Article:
You should see a sports physiotherapist if you are experiencing consistent pain, reduced physical activity, or muscle imbalance after a sports injury. Sports injuries are defined as damage to the tissues of the body that occurs as a result of sport or exercise. If you experience consistent pain as a result of one of the following sports injuries, it is time to see a sports therapist. 

1. Strains

Strains are by far the most prevalent type of sports injury, simply because we exercise and play with so many muscles and tendons. All of these moving parts are prone to stretching further than they should or moving in ways they should not, tearing, damaging, and injuring them. Strains to the hamstrings, groin muscles and quadriceps are all common and require sports physiotherapy. The majority of strains are mild and resolve on their own with rest. Sports therapy may include warming up and stretching before engaging in vigorous activity to minimize the risk of strained muscles and tendons.

2. Sprains 

An athlete can suffer from sprains due to stretching and damage to the ligaments. Ligaments are the connective tissues that link bones. When these ligaments twist in the incorrect direction, they might pull or tear. Ankle sprains are the most common type of sprain in athletics, followed by knee sprains, wrist and elbow sprains, and so on. Physiotherapy treatment may include ice packs, massage therapy, and hydrotherapy. Pre-workout stretches and warmups, as well as practicing proper technique in the sport can help in injury prevention. Sprains frequently leave the ligament weak and prone to further sprains.

3. Knee Injury

The knee is a very complex joint that is subjected to significant impact and wears during the majority of sporting activities. Rips of the anterior cruciate ligament (ACL), as well as cartilage tears, dislocations, and fractures, are extremely common and may result in chronic pain. Athletic therapy may include recommendations on proper padding, bracing, warm-ups, stretches, and good posture to reduce the risk of an acute injury. Depending on the nature of your sporting injury, your physical therapist can devise a treatment plan for rehabilitation.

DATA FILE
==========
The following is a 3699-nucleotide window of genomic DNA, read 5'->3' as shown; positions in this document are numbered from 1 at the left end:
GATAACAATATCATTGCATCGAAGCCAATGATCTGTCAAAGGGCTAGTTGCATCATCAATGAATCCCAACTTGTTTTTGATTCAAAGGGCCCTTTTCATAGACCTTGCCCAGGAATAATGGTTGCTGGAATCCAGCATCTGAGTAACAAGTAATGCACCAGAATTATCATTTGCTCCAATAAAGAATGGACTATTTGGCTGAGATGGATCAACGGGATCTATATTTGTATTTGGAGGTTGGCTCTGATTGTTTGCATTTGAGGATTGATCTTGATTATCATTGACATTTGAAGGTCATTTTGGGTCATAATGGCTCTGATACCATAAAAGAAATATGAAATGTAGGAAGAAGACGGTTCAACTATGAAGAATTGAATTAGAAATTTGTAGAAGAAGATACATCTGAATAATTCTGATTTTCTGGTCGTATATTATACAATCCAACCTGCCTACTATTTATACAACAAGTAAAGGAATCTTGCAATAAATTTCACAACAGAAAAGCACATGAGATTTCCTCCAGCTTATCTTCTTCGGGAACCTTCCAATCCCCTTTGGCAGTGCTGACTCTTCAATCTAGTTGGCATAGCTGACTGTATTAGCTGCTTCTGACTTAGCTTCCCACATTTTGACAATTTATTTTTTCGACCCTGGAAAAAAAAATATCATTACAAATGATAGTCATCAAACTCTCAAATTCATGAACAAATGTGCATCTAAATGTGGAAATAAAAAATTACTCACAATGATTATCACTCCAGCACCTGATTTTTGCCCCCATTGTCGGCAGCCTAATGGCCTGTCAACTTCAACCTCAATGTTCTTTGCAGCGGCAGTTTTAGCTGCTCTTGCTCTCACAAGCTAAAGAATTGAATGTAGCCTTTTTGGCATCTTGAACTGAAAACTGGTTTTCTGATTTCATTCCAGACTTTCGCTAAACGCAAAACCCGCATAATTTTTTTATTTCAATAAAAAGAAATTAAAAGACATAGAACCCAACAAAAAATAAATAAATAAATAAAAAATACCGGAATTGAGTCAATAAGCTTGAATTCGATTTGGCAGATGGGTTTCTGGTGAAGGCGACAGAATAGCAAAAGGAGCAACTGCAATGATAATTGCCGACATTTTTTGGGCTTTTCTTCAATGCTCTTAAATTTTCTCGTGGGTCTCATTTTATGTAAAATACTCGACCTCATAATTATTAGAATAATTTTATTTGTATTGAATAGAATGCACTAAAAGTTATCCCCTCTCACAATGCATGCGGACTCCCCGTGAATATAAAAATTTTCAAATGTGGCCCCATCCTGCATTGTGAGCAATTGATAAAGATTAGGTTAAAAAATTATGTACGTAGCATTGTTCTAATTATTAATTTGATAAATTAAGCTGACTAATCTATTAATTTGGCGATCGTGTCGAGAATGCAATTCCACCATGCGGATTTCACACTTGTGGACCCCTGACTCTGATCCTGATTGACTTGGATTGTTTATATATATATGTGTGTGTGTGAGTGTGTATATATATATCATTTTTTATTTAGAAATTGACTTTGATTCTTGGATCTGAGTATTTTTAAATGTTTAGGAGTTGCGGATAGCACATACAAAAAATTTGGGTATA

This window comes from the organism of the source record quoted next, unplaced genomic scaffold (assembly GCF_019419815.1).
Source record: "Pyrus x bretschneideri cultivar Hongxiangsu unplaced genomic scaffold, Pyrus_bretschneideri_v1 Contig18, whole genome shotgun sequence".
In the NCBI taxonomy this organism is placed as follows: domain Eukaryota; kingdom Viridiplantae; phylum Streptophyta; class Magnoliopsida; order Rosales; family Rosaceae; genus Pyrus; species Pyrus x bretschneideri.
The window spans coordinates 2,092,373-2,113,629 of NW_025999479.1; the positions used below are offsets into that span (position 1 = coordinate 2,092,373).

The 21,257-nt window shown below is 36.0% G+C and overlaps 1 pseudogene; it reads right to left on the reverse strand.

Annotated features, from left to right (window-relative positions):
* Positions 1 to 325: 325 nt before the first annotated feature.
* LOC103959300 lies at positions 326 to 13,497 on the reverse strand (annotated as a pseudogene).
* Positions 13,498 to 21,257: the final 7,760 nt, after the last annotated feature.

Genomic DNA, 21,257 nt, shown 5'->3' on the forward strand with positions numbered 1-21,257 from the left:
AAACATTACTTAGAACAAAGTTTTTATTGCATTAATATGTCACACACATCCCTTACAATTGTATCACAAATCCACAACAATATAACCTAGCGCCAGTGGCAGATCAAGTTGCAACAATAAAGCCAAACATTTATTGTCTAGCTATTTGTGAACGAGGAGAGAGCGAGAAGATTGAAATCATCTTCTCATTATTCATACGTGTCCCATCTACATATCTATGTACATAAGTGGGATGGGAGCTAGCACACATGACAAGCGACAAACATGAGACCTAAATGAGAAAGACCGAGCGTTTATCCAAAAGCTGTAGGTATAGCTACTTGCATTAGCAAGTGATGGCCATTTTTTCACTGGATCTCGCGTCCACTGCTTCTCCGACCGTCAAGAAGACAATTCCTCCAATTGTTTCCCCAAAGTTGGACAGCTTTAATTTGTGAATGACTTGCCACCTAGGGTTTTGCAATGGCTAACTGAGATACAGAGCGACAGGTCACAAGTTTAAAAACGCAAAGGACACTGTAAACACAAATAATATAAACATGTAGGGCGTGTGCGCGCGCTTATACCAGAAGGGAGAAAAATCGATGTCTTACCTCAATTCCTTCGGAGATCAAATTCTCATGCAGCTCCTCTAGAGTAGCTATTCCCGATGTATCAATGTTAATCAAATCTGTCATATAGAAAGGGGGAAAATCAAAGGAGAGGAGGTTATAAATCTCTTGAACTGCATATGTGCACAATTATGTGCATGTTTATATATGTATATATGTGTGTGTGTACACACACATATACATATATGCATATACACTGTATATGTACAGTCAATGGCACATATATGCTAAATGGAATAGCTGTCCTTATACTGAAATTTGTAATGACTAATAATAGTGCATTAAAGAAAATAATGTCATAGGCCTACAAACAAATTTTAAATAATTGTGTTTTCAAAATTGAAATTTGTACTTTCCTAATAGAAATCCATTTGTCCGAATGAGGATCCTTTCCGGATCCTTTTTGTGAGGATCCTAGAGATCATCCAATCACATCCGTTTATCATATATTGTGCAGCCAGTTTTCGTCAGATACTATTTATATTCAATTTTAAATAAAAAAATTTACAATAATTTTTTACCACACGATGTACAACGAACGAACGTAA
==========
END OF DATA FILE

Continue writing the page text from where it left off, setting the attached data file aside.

4. Fractures

Impact and contact sports frequently result in bone fractures (most commonly in the arms, legs, and feet), which are painful, require weeks of immobilization to heal, and may occasionally require surgery to correct. While fractures are an inherent danger in most rigorous and/or contact sports, they can be minimized by wearing suitable protection, warming up, exercising to maintain muscle strength and flexibility, and practicing proper technique. 

5. Tennis Elbow

Tennis elbow does not only require participation in tennis. It can indicate a repetitive injury– a straining of the elbow ligaments caused by excessive use and repetitive exercise. Competitive athletes tend to pace themselves to avoid it. Sports physiotherapy for tennis elbow may include manual therapy, exercises, or shock wave therapy. Tennis elbow can be prevented by taking regular breaks, engaging in other activities, and always preparing by warming up and stretching before playing.

6. Plantar Fasciitis/ Shin Splints

Plantar fasciitis is a condition in which a tendon in the arch of the foot becomes inflamed, resulting in sharp pain with each step. Shin splints refer to an inflammation of the muscles in the lower thigh produced by repeated stress and high impacts associated with sprinting, dodging, or abrupt stops and starts. Both are frequently used by runners, joggers, soccer, and basketball players, among others. The sports injury treatment plan includes proper stretching and periodic rest.

7. Back injuries

Almost every sport involves some sort of stress on your back and spinal column. Over time, this tension may manifest itself as inflammation around the vertebrae and back muscles, occasionally resulting in disc damage and frequently resulting in upper or lower back discomfort. Occasionally, a sudden jarring collision might also result in an acute back injury. The rehabilitation process can range from rest to physical therapy to surgery, depending on the severity of the disease. The greatest method to minimize your chance of back discomfort and injury is to maintain strong and flexible back muscles with regular low-impact activities, warm-ups, and even a healthy diet.